Hot nights in the city

New research has shown that those people living in urban areas are likely to be more exposed to heat stress during the night than those living in rural areas. This additional heat stress means the impacts of climate change on the health of people living in cities is likely to be much greater, especially in areas of urban expansion.

The reason behind this is because of the way cities modify climate.

Replacing the natural landscape with urban areas alters the atmosphere in two primary ways.

·      Urban structures are more efficient at storing heat than natural landscapes and this heat is released when the sun goes down.

·      Urban surfaces are generally impervious, which means that water stored in the ground is unable to evaporate into the atmosphere, limiting evaporative cooling.

Of less importance is that energy is often trapped in city environments by the multiple reflections of outgoing radiation. There is also additional heat generated by human activity.

In the past, research into the urban heat island effect has traditionally been studied from the perspective of temperature only. But other variables like humidity, wind and radiation are also key factors that affect human comfort.

If temperature were used as the only indicator of heat stress then the effects of cities would be partly misestimated.

Earlier research has showed that wind and radiation do not change dramatically when cities replace the natural environment but humidity does. The higher the humidity the harder it is for a body to cool down during warm periods.

With climate change we know that both temperature and humidity will increase. At the same time, cities are expected to expand with a growing urban population. Thus it is very important to estimate the heat-stress levels people living in these areas will be exposed to.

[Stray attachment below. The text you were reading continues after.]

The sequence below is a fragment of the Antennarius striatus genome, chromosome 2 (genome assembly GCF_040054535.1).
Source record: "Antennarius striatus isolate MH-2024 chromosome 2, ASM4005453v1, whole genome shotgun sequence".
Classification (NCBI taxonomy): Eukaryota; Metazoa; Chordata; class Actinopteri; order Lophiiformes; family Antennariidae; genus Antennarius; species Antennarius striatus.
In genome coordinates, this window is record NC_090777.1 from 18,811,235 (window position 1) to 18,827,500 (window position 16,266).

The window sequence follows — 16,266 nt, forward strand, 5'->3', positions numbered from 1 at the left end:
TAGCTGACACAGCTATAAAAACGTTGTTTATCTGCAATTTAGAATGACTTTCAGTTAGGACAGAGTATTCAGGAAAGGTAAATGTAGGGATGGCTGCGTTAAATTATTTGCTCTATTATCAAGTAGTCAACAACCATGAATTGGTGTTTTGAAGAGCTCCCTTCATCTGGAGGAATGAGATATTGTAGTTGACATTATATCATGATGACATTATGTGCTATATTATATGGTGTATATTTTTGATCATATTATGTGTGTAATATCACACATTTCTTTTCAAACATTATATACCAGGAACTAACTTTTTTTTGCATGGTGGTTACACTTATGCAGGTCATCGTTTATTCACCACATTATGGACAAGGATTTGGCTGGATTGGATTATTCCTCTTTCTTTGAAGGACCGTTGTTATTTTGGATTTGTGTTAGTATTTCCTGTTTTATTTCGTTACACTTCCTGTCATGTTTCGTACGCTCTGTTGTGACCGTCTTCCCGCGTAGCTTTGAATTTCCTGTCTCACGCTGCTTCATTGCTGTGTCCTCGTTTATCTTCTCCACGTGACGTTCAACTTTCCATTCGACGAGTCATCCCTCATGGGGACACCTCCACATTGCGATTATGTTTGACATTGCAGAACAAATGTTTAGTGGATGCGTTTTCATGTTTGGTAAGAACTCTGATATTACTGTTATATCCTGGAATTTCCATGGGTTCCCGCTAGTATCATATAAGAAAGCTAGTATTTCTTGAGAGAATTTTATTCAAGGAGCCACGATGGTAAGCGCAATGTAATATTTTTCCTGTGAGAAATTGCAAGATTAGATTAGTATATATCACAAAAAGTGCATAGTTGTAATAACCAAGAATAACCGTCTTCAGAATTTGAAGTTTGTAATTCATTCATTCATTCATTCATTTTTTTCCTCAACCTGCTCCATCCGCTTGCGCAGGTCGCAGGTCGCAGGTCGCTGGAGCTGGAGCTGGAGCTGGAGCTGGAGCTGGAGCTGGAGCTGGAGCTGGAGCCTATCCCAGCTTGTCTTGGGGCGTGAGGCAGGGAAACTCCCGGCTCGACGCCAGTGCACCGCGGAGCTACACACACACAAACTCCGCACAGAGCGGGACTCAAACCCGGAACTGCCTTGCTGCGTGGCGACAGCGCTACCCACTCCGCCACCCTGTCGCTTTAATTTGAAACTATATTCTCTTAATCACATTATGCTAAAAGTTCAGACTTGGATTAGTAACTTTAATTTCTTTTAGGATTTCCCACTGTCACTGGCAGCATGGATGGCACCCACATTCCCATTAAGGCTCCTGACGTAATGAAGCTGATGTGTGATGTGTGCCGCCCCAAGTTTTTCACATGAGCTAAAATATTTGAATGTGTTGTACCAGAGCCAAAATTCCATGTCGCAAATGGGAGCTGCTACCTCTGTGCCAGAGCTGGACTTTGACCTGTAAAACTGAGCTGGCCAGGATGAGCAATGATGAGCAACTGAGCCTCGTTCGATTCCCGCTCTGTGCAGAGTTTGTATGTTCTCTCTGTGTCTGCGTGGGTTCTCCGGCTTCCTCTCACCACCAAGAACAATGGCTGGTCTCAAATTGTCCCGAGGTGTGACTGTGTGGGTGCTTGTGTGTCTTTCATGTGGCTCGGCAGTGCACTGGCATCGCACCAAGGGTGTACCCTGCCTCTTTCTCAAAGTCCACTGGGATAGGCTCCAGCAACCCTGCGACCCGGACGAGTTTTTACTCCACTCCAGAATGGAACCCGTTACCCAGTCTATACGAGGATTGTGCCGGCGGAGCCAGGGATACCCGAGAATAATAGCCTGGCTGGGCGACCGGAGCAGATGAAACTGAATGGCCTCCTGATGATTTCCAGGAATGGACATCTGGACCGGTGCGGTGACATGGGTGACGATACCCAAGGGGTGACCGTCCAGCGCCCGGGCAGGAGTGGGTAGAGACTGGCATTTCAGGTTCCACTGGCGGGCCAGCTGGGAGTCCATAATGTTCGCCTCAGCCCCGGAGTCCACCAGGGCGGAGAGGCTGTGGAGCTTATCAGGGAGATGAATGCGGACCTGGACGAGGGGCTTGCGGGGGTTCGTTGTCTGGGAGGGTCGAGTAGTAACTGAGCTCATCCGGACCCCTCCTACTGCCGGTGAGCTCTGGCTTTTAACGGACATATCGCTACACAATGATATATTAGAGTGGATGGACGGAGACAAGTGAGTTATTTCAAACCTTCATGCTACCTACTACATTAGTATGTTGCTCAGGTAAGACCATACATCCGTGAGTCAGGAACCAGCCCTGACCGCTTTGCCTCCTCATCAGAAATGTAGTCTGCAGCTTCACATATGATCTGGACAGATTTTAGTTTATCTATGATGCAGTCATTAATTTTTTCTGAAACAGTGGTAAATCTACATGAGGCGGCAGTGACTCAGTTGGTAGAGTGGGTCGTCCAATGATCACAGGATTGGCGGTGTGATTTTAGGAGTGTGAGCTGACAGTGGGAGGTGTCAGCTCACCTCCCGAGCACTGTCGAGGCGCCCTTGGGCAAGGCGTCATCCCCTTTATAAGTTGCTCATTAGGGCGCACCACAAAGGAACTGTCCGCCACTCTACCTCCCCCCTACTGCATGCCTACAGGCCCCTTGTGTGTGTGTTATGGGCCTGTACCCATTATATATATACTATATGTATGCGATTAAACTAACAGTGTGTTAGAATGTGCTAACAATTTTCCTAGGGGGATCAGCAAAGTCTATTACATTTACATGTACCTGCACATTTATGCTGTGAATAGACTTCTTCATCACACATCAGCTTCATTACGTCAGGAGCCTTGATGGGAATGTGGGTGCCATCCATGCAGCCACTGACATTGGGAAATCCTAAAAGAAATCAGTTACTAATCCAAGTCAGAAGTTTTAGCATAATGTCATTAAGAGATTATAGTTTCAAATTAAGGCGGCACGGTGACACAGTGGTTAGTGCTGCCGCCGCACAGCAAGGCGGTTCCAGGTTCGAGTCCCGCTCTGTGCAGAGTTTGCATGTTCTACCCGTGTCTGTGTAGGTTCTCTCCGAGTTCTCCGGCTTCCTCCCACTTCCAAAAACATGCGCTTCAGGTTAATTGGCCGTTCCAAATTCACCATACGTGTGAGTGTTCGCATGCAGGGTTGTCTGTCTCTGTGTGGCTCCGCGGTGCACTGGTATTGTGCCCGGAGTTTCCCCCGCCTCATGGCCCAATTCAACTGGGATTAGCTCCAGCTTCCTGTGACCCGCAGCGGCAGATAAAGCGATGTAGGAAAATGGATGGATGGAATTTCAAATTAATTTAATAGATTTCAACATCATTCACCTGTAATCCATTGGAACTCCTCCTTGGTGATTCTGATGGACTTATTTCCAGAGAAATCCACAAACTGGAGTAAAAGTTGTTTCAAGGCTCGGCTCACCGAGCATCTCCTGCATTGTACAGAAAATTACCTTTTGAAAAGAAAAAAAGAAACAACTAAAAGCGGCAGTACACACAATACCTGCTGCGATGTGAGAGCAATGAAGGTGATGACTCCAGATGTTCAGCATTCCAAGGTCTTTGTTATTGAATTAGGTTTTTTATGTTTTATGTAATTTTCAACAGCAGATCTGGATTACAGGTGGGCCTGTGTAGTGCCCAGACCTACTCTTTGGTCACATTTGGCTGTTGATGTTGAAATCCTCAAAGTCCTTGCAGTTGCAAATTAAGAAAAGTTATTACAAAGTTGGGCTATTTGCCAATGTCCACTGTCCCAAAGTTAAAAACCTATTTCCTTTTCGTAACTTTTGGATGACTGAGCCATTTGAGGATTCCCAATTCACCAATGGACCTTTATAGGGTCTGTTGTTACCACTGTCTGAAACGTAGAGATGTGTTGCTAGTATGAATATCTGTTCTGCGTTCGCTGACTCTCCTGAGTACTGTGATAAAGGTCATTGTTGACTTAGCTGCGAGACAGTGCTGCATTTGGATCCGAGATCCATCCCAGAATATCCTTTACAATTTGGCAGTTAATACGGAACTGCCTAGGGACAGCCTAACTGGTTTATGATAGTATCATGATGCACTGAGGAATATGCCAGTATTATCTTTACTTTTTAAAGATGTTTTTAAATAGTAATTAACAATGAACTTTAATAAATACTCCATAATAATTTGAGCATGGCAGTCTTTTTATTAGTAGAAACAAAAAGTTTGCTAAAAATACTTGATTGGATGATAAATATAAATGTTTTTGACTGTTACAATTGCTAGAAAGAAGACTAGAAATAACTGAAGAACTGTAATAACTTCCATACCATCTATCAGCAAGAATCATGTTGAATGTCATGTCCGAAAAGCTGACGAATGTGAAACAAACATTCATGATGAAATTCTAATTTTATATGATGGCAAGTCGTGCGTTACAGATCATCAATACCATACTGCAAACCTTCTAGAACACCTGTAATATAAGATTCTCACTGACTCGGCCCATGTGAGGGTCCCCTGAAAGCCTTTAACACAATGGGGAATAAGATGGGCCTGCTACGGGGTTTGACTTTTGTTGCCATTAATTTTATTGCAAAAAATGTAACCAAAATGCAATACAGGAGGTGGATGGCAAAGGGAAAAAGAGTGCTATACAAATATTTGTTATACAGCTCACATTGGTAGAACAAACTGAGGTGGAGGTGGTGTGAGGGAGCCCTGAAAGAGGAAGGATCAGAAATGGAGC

Our latest research examines how the combined impact of climate change and urban expansion affect heat stress. It revealed quite different responses to heat stress during the day and night.

During the day, there is very little difference in temperature between new urban areas and the natural environment. This means changes to daytime temperatures will mostly be driven by global warming.

Humidity in new urban areas during the day will increase at a lower rate than in natural areas, so during the day the net effect may actually be slightly less heat stress impacts than in the surroundings.

However, we find a very different impact overnight.

At night there is almost no difference in humidity between the natural surroundings and developments on the fringes of the city. The difference between the two areas can be found in temperature as the built structures of fringe suburbs emit heat that has accumulated through the day back into the atmosphere. So, as opposed to daytime, temperature differences dominate nighttime heat-stress contrasts, while humidity differences just play a minor role.

The result is that warmer nights due to urbanization and climate change makes it much harder for the body to recover from the heat of the day. If adverse conditions persist over successive nights, the body may not be able to recover from the heat stress of the day.

Research indicates that persistent warm temperatures over a number of nights during a heat wave tend to correlate with increases in hospital admissions, particularly for vulnerable members of the community.

Even where serious health impacts do not occur, many parts of the population are affected by significant sleep disruption.

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